Welcome to The Path of Water

This site is dedicated to exploring the Tao and Philosophical Taoism; and how it relates to everyday modern life in the 21st Century. It also includes posts relating to how I feel Taoism can provide insights for dealing with the problems of everyday living.

The process of writing out my thoughts helps me to explore what I believe and why, so these posts will probably develop over time. I hope that you'll find this site interesting and, for those of you new to the Tao and Taoism, I hope that it can provide you with a first step on the path to a rich spiritual life. If you want to post comments relating to a post or the site as a whole I'd be grateful as all feedback is helpful.

Enjoy your visit - In Tao - Woody

Who would follow the Way must go beyond words.
Who would know the world must go beyond names. *

No man ever steps in the same river twice,
for it's not the same river and he's not the same man. **

Monday, 28 September 2009

Osho - Tao: The Pathless Path

Following a recommendation on the New Taoist Community forum I bought a copy of Osho's book Tao: The Pathless Path My understanding is that the book has been created by collecting together the transcripts of several talks given by him.

The book takes several of the parables of Lieh-tzu - the third of the trio of great Taoist philosophers alongside Lao-tzu and Chuang-tzu. Osho then discusses the meaning of the parable and explores its subtleties. At the end of the book is a short section addressing some particular questions - such as the relationship between the Tao, Confucianism and Science.

Generally I've been really impressed with this book so far. Some of the flow is a bit weird, but I believe that's probably because it's a transcript of a talk rather than a collection of reasoned essays. Some of the examples Osho gives, particularly in relation to Christianity, I find of little worth - but possibly they were included as part of tailoring the talks for a particular audience. Opinions on Osho seem to vary but I think this book is well worth a read, particularly if, like me, you've only had very limited exposure to the writings of Lieh-tzu.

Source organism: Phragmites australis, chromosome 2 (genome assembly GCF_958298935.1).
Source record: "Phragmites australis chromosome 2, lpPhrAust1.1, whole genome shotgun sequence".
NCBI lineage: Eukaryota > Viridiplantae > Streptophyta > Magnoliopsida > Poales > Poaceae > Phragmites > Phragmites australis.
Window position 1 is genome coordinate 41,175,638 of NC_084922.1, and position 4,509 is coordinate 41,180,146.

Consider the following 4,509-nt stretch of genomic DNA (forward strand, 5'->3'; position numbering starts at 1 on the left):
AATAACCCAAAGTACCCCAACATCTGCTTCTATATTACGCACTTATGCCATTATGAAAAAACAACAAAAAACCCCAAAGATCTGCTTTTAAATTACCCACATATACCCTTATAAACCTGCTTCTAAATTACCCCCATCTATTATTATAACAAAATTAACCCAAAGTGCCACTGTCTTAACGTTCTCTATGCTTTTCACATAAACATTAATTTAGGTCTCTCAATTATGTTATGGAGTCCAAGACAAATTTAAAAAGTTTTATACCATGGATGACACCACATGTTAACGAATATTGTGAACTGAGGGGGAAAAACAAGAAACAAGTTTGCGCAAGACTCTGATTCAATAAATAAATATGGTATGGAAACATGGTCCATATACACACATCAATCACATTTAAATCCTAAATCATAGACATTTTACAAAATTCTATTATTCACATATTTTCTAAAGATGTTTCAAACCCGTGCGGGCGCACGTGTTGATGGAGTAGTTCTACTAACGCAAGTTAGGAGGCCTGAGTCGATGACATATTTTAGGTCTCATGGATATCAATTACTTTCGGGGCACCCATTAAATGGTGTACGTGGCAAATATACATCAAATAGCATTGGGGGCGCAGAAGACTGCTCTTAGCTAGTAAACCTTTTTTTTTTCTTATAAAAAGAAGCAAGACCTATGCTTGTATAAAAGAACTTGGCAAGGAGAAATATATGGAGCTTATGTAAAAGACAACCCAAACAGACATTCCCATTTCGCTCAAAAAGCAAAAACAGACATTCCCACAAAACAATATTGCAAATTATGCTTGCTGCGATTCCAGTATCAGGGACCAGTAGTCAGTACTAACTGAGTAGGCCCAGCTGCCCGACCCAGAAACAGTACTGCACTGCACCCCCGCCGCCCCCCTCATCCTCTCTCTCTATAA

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The Crow said...

Hey nice picture!
Is that a Trent class lifeboat?
Now all you need is to dig up a Watson class, and my happiness will be complete.
I so nearly bought a retired Watson 42.

It's hats-off boys, to the RNLI.

JM said...
This comment has been removed by the author.
JM said...

I came to this post rather late, but better late than never. :-D.

Tao The Pathless Path is one of the early great books on philosophical taoism, of which until very recently there were very few. By "early," I mean anything prior to 2000. Prior to that date, most books on taoism were really about religious taoism.

Osho himself was never the ideal incarnation of a religious teacher, but many times, he warned his students not to regard him as a paragon of perfection. Whatever his flaws, he was a great teacher of, among other things, philosophical taoism, which not many people taught in great depth. There were the pithy enigmatic aphorisms of Lao Tzu that entered popular culture as instructions or advice for living, but Osho taught taoism holistically, mining it for its deep implications as to the nature of reality and the nature of people in that reality, toe-tapping at the doorway of metaphysics, for which he expressed an aversion to crossing.

He was not anti-christian as much as he was against the direction of modern christian practice. Osho admired and taught Jesus. There are volumes of his Jesus lectures.

For students of philosophical taoism (something of a misnomer, as Russell Kirkland says, because philosophical taoists can have their own metaphysical beliefs based in tao), Osho's teachings are nothing less than monumental given the little scholarship (in English at least) that exists. There are collections of his lectures on the Lao Tzu, the Chuang Tzu and the Lieh Tzu (Tao The Pathless Path is a selection of his Lieh Tzu lectures, I believe). All are worth reading.

JM said...

In my last post, I said that Osho was never the ideal incarnation of a religious teacher. I should add that as he followed a taoist stream and embraced life as it came, he was as perfect a religious teacher as he could be under tao. If things seemed to spiral out of control at the end of his life, it could be because he lost his balance in the strong and turbulent currents in which he flowed. But if he had not braved those currents and drew to him the legions of students and followers, his teachings might have been lost, might never have been collected.